Monday, February 2, 2009

Embattled Ontario Superior Court Justice Paul Cosgrove will meet with the Canadian Judicial Council March 6 to respond to an inquiry committee’s report that found there are grounds to justify his removal from the bench.

The council will file a recommendation to the federal justice minister after hearing Cosgrove’s submission. Both Cosgrove’s lawyer Chris Paliare of Paliare Roland Barristers and independent counsel on the inquiry, Earl Cherniak of Lerners LLP, will address the council at the hearing.

The Ontario Court of Appeal in December 2003 overturned Cosgrove’s ruling in the 1997 R. v. Elliott murder trial, ordering a new trial, at which Julia Elliott pleaded guilty to manslaughter and received a seven-year sentence.

In April 2004, then-Ontario attorney general Michael Bryant requested a CJC inquiry into Cosgrove, alleging his conduct on the case hurt public trust in the administration of justice.
The hearing is set to take place at 9:30 a.m. at the InterContinental Toronto Centre.

Ontario Information and Privacy Commissioner Ann Cavoukian aimed to gain some powerful backing for her claim that technology can be used to protect privacy in a forum last week involving big names in the tech industry.
“In a world of increasingly savvy and inter-connected customers, an organization’s approach to privacy may offer precisely the competitive advantage needed to succeed,” said Cavoukian in a release.

“Privacy is essential to creating an environment that fosters trusting, long-term relationships with existing customers, while attracting opportunity and facilitating the development of new ones.”

The “Privacy By Design Challenge” was set to take place last Wednesday in Toronto. Leading executives from Intel, IBM, Microsoft, HP, Sun Microsystems, and Facebook were expected to speak at the forum.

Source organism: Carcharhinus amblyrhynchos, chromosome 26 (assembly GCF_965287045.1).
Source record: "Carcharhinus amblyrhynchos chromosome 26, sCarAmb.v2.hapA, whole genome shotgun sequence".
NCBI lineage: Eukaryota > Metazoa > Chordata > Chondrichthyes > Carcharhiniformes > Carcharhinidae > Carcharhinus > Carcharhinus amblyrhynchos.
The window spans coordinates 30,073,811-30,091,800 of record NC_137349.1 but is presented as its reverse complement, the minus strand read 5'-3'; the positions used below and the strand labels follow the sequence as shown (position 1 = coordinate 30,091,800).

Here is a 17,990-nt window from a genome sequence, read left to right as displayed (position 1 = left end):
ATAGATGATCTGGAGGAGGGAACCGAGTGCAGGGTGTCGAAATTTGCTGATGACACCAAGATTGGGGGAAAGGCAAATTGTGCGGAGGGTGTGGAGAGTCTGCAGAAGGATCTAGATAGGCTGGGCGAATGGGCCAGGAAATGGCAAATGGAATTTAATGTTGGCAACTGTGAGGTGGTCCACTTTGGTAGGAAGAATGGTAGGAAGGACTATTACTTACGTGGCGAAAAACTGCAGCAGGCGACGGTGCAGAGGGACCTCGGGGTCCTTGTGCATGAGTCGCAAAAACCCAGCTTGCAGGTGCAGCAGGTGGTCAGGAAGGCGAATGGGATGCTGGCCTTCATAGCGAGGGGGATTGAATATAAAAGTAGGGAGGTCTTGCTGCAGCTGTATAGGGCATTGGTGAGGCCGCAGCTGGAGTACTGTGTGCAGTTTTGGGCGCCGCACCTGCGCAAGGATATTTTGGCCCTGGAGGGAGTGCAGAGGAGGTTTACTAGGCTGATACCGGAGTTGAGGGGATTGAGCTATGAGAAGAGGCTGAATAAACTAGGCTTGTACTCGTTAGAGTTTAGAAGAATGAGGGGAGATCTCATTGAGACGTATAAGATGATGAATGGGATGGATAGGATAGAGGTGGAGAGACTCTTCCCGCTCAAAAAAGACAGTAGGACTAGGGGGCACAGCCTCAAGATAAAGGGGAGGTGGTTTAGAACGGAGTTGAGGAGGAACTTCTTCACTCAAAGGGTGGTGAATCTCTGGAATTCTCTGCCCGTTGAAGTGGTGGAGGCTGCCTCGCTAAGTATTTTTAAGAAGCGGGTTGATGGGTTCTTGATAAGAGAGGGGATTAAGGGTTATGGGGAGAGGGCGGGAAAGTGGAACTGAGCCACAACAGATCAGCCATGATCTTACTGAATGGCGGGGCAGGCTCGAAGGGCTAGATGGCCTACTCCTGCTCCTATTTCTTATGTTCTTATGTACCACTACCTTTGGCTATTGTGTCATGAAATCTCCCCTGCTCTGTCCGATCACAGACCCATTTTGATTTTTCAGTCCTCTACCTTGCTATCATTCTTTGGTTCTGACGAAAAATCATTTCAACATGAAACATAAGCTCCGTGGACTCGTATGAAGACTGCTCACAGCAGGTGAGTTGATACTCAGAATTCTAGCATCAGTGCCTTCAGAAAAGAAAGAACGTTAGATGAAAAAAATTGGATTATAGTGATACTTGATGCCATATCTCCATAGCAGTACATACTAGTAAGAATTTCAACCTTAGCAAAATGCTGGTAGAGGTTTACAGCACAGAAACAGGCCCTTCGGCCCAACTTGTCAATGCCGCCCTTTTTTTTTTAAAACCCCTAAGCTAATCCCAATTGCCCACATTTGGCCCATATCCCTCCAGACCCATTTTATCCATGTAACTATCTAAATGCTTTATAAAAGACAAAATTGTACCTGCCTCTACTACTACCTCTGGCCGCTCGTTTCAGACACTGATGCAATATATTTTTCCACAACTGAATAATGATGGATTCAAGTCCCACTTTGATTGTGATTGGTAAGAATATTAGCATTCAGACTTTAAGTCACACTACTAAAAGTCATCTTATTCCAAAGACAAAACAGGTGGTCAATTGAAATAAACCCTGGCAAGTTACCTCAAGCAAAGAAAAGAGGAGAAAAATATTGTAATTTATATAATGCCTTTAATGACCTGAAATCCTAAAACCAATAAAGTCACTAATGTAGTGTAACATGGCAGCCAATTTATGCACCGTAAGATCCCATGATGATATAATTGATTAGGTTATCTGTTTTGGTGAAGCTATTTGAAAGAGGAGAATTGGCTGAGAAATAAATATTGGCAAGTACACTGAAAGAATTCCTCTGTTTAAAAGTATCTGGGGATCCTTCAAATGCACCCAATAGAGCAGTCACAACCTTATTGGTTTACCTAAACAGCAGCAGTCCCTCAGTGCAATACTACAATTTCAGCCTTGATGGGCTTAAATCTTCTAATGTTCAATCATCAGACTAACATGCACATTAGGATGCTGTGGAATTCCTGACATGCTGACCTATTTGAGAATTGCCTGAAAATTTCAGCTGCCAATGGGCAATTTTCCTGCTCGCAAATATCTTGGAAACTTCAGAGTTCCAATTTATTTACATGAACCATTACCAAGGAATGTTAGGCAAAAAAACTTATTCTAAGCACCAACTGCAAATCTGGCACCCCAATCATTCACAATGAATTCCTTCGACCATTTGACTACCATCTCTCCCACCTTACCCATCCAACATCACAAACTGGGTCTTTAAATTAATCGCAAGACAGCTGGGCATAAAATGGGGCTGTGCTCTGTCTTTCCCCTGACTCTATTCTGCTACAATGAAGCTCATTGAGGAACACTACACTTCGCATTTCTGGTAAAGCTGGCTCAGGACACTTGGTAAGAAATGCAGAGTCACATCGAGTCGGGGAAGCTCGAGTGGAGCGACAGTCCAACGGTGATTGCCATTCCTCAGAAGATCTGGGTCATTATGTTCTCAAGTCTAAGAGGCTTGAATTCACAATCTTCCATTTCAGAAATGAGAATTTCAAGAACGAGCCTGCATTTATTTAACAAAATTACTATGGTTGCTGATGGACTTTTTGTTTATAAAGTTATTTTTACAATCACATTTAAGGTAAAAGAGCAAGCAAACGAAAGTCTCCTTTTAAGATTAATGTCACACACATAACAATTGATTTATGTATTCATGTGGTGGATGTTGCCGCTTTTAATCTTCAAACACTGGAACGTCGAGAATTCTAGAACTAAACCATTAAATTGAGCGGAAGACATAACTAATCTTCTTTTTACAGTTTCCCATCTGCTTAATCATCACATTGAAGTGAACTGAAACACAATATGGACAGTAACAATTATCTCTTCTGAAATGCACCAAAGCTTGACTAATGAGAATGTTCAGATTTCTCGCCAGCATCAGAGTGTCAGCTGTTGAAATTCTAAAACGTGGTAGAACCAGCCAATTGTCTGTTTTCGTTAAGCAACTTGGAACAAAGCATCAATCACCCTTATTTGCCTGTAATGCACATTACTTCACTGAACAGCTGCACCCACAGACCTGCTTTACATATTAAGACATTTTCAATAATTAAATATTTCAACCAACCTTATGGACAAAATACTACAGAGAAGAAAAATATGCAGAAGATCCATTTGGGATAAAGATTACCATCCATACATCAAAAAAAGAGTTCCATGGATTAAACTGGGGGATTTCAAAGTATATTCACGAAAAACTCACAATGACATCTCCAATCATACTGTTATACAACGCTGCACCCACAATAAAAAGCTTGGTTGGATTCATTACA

Cavoukian coined the term “privacy by design” in the 1990s when she started her movement to get big tech companies on board to develop products that protect privacy, rather than diminishing it, according to the release.

Canadian firm Stikeman Elliott LLP is among a group of 15 law firms from across the globe that will take part in an effort led by the United Nations to find out whether countries’ corporate law norms led to higher human rights standards.

“This is extraordinarily important work,” said special representative of the UN secretary-general on business and human rights, Prof. John Ruggie, in a release. “The relationship between corporate law and human rights remains poorly understood.

The willingness of so many firms to provide their services pro bono in order to expand the common knowledge base indicates that corporate law firms worldwide appreciate that human rights are relevant to their clients’ needs.”

The group will look at the situation in 40 countries, which will allow for a mix of common law, civil law, and other legal traditions, according to the release. A set of recommendations to states and businesses will be issued at the end of the project, with an expert consultation set for the fall at Osgoode Hall Law School.

“Corporate law, like other policy domains that shape business practice, traditionally has been kept institutionally and conceptually separate from human rights concerns,” said Ruggie. “Yet recent developments suggest that regulators are beginning to link corporate governance with management of social, environmental, and ethical impacts, including human rights.”

The Law Society of Upper Canada has disbarred Brampton real estate lawyer Winston Gauntlett Mattis, and ordered him to pay the law society $10,000 in costs.